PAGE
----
A Prayer for Hailey Rose

My niece, Hailey Rose Rowland, has started school.  She is in Kindergarten at Karns Elementary.  I want to say a prayer for her. Of course, I am praying for her safety and well-being as well as for my sister and brother-in-law as they continue to come to grips with their little girl going off to school. I know that she is going to do well in school because she shares her middle name with her Great-Aunt Connie, who is a very smart woman.

I am praying. . .

. . .that she gains an understanding of the world in which she lives, the good and the bad, which will serve her well through the course of her life.

. . .that she develops a sensitivity to the needs and experiences of other children, those with whom she shares a classroom and those from different parts of the world.

. . .that she learns to analyze problems in a way that leads to solutions that benefit everyone involved.

. . .that she is able to see that perception is not always reality, if it ever is.

. . .that she finds the ability to compromise when negotiation is needed and that she holds convictions about which she will not compromise.

. . .that she comes to understand what it means to seek the common good.

. . .that she learns what it is to be civil and how to have a conversation that reflects her appreciation for truth and integrity.

. . .that she discovers the importance of listening.

. . .that she looks at school not as something that she has to do, but as a gift that presents her with the opportunity to learn, grow and develop each day.

What I pray for my niece Hailey I pray for each of our students. I pray that wherever they go to school, whatever their learning environment that they learn everything that they can about the subjects they are studying and the world in which they will apply that knowledge. In seventeen short years, our kindergarteners will be out of college and finding their way in the life. May the journey they have just begun take them to a full and happy life.


A Time to Learn, A Time to Teach

Another school year is starting. Where does the time go? A week or so ago we gave Bibles to our rising first graders. In what will seem like very little time we will be recognizing them again as they graduate from high school. Pray for them and all of our students as they begin another year of learning their lessons.

Lessons do not always come easy. That was true for me in math class. In seventh grade, Coach Johnson was my teacher; and then in eighth grade, Coach Baskin was my teacher. With Coaches for teachers, I had little choice but to learn since they told me that I had to.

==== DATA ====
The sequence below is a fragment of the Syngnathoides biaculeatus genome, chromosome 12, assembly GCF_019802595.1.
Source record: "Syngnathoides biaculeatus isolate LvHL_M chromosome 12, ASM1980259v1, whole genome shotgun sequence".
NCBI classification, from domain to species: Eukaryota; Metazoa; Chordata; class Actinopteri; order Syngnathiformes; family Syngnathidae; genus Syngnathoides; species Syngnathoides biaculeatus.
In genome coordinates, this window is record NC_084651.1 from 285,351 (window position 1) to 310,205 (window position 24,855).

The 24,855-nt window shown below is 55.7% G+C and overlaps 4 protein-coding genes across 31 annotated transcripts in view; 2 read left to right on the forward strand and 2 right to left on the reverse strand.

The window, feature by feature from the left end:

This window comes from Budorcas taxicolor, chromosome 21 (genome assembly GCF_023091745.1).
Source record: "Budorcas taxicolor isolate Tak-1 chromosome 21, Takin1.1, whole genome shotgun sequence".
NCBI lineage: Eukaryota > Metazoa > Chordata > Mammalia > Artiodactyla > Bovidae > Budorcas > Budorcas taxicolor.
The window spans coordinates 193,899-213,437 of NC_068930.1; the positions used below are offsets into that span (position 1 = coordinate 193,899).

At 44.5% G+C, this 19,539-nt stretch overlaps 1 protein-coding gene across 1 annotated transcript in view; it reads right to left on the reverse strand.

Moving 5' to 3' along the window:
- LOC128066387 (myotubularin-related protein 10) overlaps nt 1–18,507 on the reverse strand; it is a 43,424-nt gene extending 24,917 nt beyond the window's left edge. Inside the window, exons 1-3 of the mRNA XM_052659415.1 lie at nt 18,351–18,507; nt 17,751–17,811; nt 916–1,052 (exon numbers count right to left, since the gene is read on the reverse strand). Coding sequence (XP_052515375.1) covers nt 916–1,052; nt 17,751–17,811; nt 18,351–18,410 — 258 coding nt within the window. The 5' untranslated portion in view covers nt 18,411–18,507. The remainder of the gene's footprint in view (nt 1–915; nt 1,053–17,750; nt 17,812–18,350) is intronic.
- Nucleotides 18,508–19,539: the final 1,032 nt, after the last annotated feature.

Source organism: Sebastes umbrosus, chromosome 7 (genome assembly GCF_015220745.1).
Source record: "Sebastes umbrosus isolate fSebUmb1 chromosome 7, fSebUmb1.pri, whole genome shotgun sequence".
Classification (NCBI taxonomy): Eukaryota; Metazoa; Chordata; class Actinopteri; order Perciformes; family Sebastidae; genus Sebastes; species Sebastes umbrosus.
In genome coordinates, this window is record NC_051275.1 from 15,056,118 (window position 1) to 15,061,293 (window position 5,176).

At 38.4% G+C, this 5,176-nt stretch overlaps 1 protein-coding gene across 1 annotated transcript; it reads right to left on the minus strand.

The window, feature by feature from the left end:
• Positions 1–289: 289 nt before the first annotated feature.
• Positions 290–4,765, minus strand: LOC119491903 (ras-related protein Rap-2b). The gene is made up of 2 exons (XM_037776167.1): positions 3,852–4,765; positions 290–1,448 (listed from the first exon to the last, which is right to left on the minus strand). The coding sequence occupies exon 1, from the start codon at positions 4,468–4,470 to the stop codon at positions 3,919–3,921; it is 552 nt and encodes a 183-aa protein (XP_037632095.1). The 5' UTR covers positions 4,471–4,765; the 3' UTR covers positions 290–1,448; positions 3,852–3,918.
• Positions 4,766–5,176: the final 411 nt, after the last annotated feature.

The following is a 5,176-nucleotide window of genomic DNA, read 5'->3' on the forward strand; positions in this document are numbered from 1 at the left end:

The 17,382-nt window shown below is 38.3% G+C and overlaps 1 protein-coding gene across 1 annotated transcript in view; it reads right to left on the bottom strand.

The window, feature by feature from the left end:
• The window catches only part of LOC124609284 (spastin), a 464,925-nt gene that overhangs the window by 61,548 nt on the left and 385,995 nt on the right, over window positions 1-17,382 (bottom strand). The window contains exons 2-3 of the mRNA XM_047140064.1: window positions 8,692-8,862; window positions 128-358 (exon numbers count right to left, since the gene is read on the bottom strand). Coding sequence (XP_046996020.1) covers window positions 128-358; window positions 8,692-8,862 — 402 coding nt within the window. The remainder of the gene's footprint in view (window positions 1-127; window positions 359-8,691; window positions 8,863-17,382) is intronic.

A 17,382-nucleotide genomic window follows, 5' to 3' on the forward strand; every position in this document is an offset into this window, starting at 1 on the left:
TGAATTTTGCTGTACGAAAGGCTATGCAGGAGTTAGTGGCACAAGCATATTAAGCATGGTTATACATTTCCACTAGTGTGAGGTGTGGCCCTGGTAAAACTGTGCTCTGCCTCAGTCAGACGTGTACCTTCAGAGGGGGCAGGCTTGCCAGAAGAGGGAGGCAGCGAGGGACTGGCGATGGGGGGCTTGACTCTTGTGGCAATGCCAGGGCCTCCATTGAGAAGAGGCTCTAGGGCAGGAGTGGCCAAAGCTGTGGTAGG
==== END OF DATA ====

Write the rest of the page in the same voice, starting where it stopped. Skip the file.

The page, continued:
Mr. Johnson was a pretty laid-back fellow most of the time. Mr. Baskin, on the other hand, was of a different sort. He carried pieces of a Korean grenade to school in his knee everyday, or so the legend was told. I was genuinely afraid not to do well in his class.

My freshman and sophomore years, two fine Baptist women, Azilee Lawhorn and Mildred Pemberton, did their very best to improve my mathematical skills. Seeing them at church every Sunday produced an especially painful sort of guilt that I was not doing better in their classrooms. Nonetheless, under their watchful eyes I met my high school math requirement.

History was a different story altogether. It was like discovering a whole new world. Rockwood, Tennessee, was a small town while I was going to school there, and it still is. History made the world a much larger place. Mrs. Layne and Mrs. Fulks taught me Tennessee and American History in junior high. Coach Eichelberger taught me United States History in high school. Each one of these teachers helped me see a different kind of future as they taught me about our past.

I have mentioned to you before the pictures that Coach Eichelberger put on the wall of his classroom during the time that he was teaching us about World War II. Those pictures told the story of the war and of the Holocaust in graphic detail. I have never forgotten those pictures. When I visited the U.S. Holocaust Museum in Washington, the pictures in Coach Eichelberger’s classroom were my point of reference.

As I think back to the time when I was sitting in his classroom, I cannot remember much of what he said about those pictures. I don’t recall his interpretation of those pictures. There was neither an ideology that he was trying to advance nor one that he was trying to suppress. He gave a matter-of-fact presentation of the pictures allowing our imaginations to finish the story. I certainly do not recall him trying to give any religious meaning to the Holocaust beyond the fact that six million Jews lost their lives in it. Yet, those pictures continue to have an impact on my understanding of God, the Christian life, and the absolute reality of evil in the world.

I wonder now how Coach Eichelberger decided to use those pictures to teach about World War II and the Holocaust. Did he realize their power and potential impact? What was he thinking? I am grateful that he did what he did the way that he did it. Let us give thanks for former teachers even as we pray God’s guidance and protection for new ones. They do the work of God.

Every day our children are learning in school and out of school. Sometimes the lessons they learn are the ones indicated by the lesson plans. At other times, the lessons are less intentional but no less significant. Pray that God will be with our children in all the ways and in all the places that they learn. Pray that the lessons that they learn will be informational as well formational, so that each day they know more of who they are and who God wants them to be.